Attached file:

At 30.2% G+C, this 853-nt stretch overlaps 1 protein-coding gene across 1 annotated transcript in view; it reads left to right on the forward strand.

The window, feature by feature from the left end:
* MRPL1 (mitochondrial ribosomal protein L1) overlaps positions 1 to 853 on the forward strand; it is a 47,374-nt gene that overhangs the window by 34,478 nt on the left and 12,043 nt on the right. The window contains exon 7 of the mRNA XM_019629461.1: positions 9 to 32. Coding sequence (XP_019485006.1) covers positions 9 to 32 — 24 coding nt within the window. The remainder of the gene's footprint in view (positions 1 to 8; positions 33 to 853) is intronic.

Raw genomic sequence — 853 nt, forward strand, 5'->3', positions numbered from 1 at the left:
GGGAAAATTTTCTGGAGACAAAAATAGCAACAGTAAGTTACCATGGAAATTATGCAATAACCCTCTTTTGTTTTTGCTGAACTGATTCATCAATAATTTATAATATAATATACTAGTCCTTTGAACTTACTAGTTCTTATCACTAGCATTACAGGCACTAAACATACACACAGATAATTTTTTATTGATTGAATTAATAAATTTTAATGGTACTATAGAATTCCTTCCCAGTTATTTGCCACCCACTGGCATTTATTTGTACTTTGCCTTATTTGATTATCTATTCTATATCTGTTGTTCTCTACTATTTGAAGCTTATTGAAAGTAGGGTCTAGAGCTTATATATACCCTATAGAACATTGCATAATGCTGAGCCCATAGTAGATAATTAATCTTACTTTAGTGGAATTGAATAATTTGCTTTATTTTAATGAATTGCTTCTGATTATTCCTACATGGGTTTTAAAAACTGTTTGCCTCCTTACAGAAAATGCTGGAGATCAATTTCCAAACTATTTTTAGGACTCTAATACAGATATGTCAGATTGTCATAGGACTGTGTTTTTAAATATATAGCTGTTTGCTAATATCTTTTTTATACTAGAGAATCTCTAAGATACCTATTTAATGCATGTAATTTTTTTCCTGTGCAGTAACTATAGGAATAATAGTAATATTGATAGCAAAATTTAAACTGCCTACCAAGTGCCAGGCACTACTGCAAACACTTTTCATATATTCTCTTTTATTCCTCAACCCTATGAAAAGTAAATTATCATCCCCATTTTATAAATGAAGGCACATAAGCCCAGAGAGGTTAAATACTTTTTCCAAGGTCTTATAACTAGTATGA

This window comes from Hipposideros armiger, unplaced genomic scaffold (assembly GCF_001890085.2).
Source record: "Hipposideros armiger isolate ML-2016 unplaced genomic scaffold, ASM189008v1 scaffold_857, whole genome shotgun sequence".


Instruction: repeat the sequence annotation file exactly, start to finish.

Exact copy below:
At 30.2% G+C, this 853-nt stretch overlaps 1 protein-coding gene across 1 annotated transcript in view; it reads left to right on the forward strand.

The window, feature by feature from the left end:
* MRPL1 (mitochondrial ribosomal protein L1) overlaps positions 1 to 853 on the forward strand; it is a 47,374-nt gene that overhangs the window by 34,478 nt on the left and 12,043 nt on the right. The window contains exon 7 of the mRNA XM_019629461.1: positions 9 to 32. Coding sequence (XP_019485006.1) covers positions 9 to 32 — 24 coding nt within the window. The remainder of the gene's footprint in view (positions 1 to 8; positions 33 to 853) is intronic.

Raw genomic sequence — 853 nt, forward strand, 5'->3', positions numbered from 1 at the left:
GGGAAAATTTTCTGGAGACAAAAATAGCAACAGTAAGTTACCATGGAAATTATGCAATAACCCTCTTTTGTTTTTGCTGAACTGATTCATCAATAATTTATAATATAATATACTAGTCCTTTGAACTTACTAGTTCTTATCACTAGCATTACAGGCACTAAACATACACACAGATAATTTTTTATTGATTGAATTAATAAATTTTAATGGTACTATAGAATTCCTTCCCAGTTATTTGCCACCCACTGGCATTTATTTGTACTTTGCCTTATTTGATTATCTATTCTATATCTGTTGTTCTCTACTATTTGAAGCTTATTGAAAGTAGGGTCTAGAGCTTATATATACCCTATAGAACATTGCATAATGCTGAGCCCATAGTAGATAATTAATCTTACTTTAGTGGAATTGAATAATTTGCTTTATTTTAATGAATTGCTTCTGATTATTCCTACATGGGTTTTAAAAACTGTTTGCCTCCTTACAGAAAATGCTGGAGATCAATTTCCAAACTATTTTTAGGACTCTAATACAGATATGTCAGATTGTCATAGGACTGTGTTTTTAAATATATAGCTGTTTGCTAATATCTTTTTTATACTAGAGAATCTCTAAGATACCTATTTAATGCATGTAATTTTTTTCCTGTGCAGTAACTATAGGAATAATAGTAATATTGATAGCAAAATTTAAACTGCCTACCAAGTGCCAGGCACTACTGCAAACACTTTTCATATATTCTCTTTTATTCCTCAACCCTATGAAAAGTAAATTATCATCCCCATTTTATAAATGAAGGCACATAAGCCCAGAGAGGTTAAATACTTTTTCCAAGGTCTTATAACTAGTATGA

This window comes from Hipposideros armiger, unplaced genomic scaffold (assembly GCF_001890085.2).
Source record: "Hipposideros armiger isolate ML-2016 unplaced genomic scaffold, ASM189008v1 scaffold_857, whole genome shotgun sequence".